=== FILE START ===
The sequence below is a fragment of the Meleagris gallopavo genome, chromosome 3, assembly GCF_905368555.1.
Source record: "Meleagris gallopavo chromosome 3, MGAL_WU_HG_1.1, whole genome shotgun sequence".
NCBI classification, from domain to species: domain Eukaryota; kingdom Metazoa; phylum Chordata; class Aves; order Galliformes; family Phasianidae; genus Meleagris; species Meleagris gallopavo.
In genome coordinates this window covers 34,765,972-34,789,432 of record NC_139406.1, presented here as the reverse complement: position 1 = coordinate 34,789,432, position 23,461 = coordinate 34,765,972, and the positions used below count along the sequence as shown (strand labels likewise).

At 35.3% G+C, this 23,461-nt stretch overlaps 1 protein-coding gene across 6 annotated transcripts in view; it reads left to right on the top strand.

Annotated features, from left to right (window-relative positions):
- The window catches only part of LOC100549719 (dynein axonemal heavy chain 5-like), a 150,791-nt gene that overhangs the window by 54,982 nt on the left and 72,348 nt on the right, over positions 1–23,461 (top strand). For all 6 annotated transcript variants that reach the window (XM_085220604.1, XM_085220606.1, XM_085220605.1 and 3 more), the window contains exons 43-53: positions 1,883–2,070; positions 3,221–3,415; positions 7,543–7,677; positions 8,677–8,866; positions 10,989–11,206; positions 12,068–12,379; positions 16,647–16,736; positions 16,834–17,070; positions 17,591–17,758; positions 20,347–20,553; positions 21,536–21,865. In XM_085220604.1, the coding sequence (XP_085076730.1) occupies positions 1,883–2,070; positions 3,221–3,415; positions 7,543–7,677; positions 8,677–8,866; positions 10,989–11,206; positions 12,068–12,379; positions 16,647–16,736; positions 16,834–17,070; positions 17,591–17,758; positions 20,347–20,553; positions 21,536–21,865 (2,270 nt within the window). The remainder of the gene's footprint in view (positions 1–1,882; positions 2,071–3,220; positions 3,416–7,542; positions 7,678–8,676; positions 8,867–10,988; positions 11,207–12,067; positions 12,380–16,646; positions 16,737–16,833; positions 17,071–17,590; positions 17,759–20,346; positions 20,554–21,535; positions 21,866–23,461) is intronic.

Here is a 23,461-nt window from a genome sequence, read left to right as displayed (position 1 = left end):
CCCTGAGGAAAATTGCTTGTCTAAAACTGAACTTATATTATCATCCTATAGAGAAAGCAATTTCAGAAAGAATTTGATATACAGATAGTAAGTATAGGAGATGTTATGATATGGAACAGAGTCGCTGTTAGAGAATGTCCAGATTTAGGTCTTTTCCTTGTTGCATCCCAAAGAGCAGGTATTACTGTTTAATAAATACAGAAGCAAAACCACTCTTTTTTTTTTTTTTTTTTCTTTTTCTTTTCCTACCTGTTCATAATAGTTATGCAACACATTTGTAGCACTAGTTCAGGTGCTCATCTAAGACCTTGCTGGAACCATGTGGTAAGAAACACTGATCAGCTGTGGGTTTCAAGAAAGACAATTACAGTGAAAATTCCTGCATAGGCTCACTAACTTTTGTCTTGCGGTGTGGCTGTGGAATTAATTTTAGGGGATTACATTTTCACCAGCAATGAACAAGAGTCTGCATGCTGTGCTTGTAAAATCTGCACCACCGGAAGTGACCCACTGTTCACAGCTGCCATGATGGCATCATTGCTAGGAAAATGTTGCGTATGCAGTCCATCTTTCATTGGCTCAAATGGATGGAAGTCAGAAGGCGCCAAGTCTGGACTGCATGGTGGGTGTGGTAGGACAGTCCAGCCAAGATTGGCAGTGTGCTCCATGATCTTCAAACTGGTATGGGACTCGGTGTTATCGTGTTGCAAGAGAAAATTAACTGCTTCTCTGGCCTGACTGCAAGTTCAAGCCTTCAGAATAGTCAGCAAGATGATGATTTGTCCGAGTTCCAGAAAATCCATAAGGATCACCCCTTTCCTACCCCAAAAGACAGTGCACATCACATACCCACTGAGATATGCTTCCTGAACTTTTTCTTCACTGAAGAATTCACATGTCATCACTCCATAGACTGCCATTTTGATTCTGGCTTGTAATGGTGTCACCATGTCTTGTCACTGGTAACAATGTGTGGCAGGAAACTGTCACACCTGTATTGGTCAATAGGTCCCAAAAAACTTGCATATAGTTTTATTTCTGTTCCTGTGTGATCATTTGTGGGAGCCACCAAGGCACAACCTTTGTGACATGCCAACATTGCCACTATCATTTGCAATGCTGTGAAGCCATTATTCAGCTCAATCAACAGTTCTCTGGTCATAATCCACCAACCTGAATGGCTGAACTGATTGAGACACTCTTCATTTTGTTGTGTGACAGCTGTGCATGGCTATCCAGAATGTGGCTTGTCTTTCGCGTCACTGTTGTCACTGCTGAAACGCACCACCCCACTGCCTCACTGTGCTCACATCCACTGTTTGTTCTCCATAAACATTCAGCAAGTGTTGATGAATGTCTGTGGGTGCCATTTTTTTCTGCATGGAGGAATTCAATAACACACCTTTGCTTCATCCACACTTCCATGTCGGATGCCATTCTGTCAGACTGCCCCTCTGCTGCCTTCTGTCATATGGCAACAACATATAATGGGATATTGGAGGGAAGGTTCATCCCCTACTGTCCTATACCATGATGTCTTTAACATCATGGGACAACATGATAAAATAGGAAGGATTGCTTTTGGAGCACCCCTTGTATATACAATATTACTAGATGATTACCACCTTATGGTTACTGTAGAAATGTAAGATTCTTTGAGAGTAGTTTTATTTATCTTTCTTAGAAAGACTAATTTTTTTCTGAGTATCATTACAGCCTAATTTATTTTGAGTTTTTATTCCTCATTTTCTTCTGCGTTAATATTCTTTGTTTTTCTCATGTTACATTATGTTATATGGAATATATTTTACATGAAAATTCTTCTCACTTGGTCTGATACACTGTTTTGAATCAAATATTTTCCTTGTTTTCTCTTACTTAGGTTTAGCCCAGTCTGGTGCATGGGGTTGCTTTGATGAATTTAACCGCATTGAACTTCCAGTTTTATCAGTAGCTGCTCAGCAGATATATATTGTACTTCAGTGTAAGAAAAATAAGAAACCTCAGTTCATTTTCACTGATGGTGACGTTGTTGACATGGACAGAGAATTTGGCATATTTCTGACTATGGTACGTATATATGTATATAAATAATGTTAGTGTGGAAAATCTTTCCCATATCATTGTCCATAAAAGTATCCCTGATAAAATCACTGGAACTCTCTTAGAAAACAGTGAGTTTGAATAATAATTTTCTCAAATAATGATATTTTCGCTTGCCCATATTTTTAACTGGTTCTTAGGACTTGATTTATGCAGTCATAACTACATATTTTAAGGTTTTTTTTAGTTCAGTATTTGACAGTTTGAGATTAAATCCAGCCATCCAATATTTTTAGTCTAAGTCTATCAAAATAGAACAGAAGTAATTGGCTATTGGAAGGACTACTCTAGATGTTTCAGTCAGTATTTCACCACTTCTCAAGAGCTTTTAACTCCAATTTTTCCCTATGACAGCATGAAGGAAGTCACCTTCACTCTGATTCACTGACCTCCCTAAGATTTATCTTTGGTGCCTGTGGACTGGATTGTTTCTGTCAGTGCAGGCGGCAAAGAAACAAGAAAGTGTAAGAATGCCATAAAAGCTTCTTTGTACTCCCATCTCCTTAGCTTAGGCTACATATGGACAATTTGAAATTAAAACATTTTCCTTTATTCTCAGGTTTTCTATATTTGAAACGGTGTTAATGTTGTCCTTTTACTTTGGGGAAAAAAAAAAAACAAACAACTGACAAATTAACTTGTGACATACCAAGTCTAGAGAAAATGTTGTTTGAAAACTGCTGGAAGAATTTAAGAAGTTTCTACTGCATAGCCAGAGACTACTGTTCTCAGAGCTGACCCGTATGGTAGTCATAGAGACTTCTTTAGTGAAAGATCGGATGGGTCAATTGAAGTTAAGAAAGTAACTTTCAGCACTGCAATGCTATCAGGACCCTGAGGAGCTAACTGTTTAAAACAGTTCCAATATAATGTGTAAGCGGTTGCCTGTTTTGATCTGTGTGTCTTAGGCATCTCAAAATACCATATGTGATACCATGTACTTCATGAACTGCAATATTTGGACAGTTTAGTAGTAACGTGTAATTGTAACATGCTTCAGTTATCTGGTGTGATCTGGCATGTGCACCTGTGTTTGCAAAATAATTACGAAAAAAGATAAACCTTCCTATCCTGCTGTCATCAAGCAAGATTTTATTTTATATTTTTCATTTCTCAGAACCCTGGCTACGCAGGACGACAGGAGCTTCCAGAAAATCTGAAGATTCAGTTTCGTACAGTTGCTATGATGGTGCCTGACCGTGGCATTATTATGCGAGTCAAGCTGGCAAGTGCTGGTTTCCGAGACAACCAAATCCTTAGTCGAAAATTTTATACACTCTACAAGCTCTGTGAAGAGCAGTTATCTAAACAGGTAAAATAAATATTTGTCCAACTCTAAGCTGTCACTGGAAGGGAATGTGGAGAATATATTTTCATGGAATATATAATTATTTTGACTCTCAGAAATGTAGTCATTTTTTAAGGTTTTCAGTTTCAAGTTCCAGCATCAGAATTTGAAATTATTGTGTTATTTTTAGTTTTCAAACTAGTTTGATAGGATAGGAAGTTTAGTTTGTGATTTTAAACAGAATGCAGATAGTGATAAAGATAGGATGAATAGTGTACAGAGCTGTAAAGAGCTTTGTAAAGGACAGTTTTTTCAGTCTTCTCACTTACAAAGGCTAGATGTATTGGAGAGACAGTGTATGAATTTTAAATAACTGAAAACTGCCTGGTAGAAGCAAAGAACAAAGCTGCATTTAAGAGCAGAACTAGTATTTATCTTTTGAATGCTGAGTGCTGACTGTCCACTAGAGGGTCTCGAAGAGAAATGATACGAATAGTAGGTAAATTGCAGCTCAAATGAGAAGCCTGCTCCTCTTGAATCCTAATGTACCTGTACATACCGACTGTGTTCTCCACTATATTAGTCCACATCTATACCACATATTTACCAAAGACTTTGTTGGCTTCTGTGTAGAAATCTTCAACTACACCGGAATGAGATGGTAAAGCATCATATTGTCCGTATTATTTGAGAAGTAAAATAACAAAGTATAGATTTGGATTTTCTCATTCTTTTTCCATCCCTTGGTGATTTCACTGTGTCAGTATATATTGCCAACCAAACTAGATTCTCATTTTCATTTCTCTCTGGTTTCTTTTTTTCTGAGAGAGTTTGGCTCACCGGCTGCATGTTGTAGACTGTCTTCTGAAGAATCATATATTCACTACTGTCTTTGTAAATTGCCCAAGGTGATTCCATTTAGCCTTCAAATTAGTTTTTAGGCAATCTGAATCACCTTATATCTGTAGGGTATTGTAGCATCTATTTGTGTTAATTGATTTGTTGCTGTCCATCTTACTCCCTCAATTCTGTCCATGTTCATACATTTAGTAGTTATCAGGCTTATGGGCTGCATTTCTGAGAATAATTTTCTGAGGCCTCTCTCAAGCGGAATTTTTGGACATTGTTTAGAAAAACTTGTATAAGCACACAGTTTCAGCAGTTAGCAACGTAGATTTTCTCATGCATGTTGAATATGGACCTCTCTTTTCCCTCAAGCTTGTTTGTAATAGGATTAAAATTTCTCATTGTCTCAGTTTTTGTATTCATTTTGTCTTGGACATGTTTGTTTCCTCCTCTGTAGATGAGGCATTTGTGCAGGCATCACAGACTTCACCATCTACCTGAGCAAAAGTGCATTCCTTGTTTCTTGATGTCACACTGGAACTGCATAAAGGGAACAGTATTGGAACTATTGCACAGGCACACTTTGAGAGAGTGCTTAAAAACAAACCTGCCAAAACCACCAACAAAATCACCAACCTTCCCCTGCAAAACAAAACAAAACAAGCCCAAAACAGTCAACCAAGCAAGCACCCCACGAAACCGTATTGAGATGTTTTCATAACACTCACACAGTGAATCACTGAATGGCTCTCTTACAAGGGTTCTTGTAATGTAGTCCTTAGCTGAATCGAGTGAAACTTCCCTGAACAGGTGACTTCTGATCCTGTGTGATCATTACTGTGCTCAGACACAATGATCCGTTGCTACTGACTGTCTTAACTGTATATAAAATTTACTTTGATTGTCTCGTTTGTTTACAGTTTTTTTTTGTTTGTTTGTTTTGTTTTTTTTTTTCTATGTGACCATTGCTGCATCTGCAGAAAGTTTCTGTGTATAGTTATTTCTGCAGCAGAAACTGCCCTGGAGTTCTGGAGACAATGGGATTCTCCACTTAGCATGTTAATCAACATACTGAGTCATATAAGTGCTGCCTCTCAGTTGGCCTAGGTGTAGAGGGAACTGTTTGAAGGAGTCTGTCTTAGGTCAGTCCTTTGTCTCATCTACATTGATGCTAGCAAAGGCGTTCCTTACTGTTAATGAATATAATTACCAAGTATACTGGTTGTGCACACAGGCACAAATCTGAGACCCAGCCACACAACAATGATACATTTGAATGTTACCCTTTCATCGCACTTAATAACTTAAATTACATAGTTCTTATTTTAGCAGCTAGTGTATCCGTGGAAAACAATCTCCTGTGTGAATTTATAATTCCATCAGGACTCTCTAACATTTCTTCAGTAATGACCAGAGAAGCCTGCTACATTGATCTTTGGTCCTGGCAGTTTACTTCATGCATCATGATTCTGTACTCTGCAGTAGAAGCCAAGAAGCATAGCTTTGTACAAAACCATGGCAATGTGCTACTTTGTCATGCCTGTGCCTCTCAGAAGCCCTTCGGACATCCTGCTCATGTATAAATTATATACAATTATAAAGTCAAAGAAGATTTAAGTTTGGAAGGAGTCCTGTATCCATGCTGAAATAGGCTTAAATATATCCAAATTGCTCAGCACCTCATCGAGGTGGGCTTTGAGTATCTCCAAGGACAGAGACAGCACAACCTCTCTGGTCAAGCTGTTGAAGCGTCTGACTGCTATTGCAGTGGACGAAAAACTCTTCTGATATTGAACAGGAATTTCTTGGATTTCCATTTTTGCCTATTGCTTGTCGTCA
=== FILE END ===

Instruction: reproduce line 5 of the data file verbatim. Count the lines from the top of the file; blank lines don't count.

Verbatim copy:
At 35.3% G+C, this 23,461-nt stretch overlaps 1 protein-coding gene across 6 annotated transcripts in view; it reads left to right on the top strand.